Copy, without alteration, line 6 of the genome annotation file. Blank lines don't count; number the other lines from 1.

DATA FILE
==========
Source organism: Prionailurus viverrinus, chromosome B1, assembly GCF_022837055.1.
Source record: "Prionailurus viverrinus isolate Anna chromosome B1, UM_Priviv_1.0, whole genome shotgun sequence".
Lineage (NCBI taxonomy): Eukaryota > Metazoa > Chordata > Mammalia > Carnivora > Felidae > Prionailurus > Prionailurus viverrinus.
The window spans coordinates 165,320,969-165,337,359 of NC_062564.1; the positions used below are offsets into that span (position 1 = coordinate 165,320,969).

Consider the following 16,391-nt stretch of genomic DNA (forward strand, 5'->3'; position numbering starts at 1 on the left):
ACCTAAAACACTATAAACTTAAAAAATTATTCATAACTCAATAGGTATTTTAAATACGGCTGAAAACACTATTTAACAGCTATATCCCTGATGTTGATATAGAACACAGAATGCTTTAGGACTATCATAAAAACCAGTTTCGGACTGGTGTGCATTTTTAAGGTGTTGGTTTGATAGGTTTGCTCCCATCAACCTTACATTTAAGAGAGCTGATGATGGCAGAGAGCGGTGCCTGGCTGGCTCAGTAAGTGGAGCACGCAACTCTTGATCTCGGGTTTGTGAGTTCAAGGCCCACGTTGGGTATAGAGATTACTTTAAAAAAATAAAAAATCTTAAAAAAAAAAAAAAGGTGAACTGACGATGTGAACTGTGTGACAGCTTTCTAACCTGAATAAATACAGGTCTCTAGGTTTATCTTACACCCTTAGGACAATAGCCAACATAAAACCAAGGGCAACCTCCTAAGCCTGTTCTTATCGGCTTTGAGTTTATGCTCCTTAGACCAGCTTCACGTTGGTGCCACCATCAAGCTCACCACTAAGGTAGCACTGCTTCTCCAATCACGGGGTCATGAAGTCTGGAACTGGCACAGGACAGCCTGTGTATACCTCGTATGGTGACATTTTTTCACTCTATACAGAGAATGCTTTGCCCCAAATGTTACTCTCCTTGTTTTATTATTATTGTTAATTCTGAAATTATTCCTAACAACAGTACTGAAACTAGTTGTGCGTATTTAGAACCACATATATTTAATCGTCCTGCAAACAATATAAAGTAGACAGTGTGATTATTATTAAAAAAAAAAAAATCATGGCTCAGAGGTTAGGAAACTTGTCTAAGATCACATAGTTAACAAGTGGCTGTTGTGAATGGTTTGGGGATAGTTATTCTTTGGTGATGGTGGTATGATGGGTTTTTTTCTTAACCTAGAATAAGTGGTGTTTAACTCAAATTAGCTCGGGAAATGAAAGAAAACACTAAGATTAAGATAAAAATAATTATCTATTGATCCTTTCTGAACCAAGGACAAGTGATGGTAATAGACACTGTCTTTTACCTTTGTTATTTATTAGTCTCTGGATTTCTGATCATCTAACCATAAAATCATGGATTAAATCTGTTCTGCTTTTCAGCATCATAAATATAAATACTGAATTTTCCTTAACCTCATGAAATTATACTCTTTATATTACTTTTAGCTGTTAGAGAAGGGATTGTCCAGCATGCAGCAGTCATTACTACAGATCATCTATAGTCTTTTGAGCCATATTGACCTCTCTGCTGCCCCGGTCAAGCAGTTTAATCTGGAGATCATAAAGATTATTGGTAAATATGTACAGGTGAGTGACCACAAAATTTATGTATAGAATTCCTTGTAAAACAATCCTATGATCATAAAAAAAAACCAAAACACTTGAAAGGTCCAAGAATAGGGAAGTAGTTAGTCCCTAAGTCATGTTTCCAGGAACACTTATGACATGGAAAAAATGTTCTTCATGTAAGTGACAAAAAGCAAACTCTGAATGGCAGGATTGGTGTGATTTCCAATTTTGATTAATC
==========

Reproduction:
ACCTAAAACACTATAAACTTAAAAAATTATTCATAACTCAATAGGTATTTTAAATACGGCTGAAAACACTATTTAACAGCTATATCCCTGATGTTGATATAGAACACAGAATGCTTTAGGACTATCATAAAAACCAGTTTCGGACTGGTGTGCATTTTTAAGGTGTTGGTTTGATAGGTTTGCTCCCATCAACCTTACATTTAAGAGAGCTGATGATGGCAGAGAGCGGTGCCTGGCTGGCTCAGTAAGTGGAGCACGCAACTCTTGATCTCGGGTTTGTGAGTTCAAGGCCCACGTTGGGTATAGAGATTACTTTAAAAAAATAAAAAATCTTAAAAAAAAAAAAAAGGTGAACTGACGATGTGAACTGTGTGACAGCTTTCTAACCTGAATAAATACAGGTCTCTAGGTTTATCTTACACCCTTAGGACAATAGCCAACATAAAACCAAGGGCAACCTCCTAAGCCTGTTCTTATCGGCTTTGAGTTTATGCTCCTTAGACCAGCTTCACGTTGGTGCCACCATCAAGCTCACCACTAAGGTAGCACTGCTTCTCCAATCACGGGGTCATGAAGTCTGGAACTGGCACAGGACAGCCTGTGTATACCTCGTATGGTGACATTTTTTCACTCTATACAGAGAATGCTTTGCCCCAAATGTTACTCTCCTTGTTTTATTATTATTGTTAATTCTGAAATTATTCCTAACAACAGTACTGAAACTAGTTGTGCGTATTTAGAACCACATATATTTAATCGTCCTGCAAACAATATAAAGTAGACAGTGTGATTATTATTAAAAAAAAAAAAATCATGGCTCAGAGGTTAGGAAACTTGTCTAAGATCACATAGTTAACAAGTGGCTGTTGTGAATGGTTTGGGGATAGTTATTCTTTGGTGATGGTGGTATGATGGGTTTTTTTCTTAACCTAGAATAAGTGGTGTTTAACTCAAATTAGCTCGGGAAATGAAAGAAAACACTAAGATTAAGATAAAAATAATTATCTATTGATCCTTTCTGAACCAAGGACAAGTGATGGTAATAGACACTGTCTTTTACCTTTGTTATTTATTAGTCTCTGGATTTCTGATCATCTAACCATAAAATCATGGATTAAATCTGTTCTGCTTTTCAGCATCATAAATATAAATACTGAATTTTCCTTAACCTCATGAAATTATACTCTTTATATTACTTTTAGCTGTTAGAGAAGGGATTGTCCAGCATGCAGCAGTCATTACTACAGATCATCTATAGTCTTTTGAGCCATATTGACCTCTCTGCTGCCCCGGTCAAGCAGTTTAATCTGGAGATCATAAAGATTATTGGTAAATATGTACAGGTGAGTGACCACAAAATTTATGTATAGAATTCCTTGTAAAACAATCCTATGATCATAAAAAAAAACCAAAACACTTGAAAGGTCCAAGAATAGGGAAGTAGTTAGTCCCTAAGTCATGTTTCCAGGAACACTTATGACATGGAAAAAATGTTCTTCATGTAAGTGACAAAAAGCAAACTCTGAATGGCAGGATTGGTGTGATTTCCAATTTTGATTAATC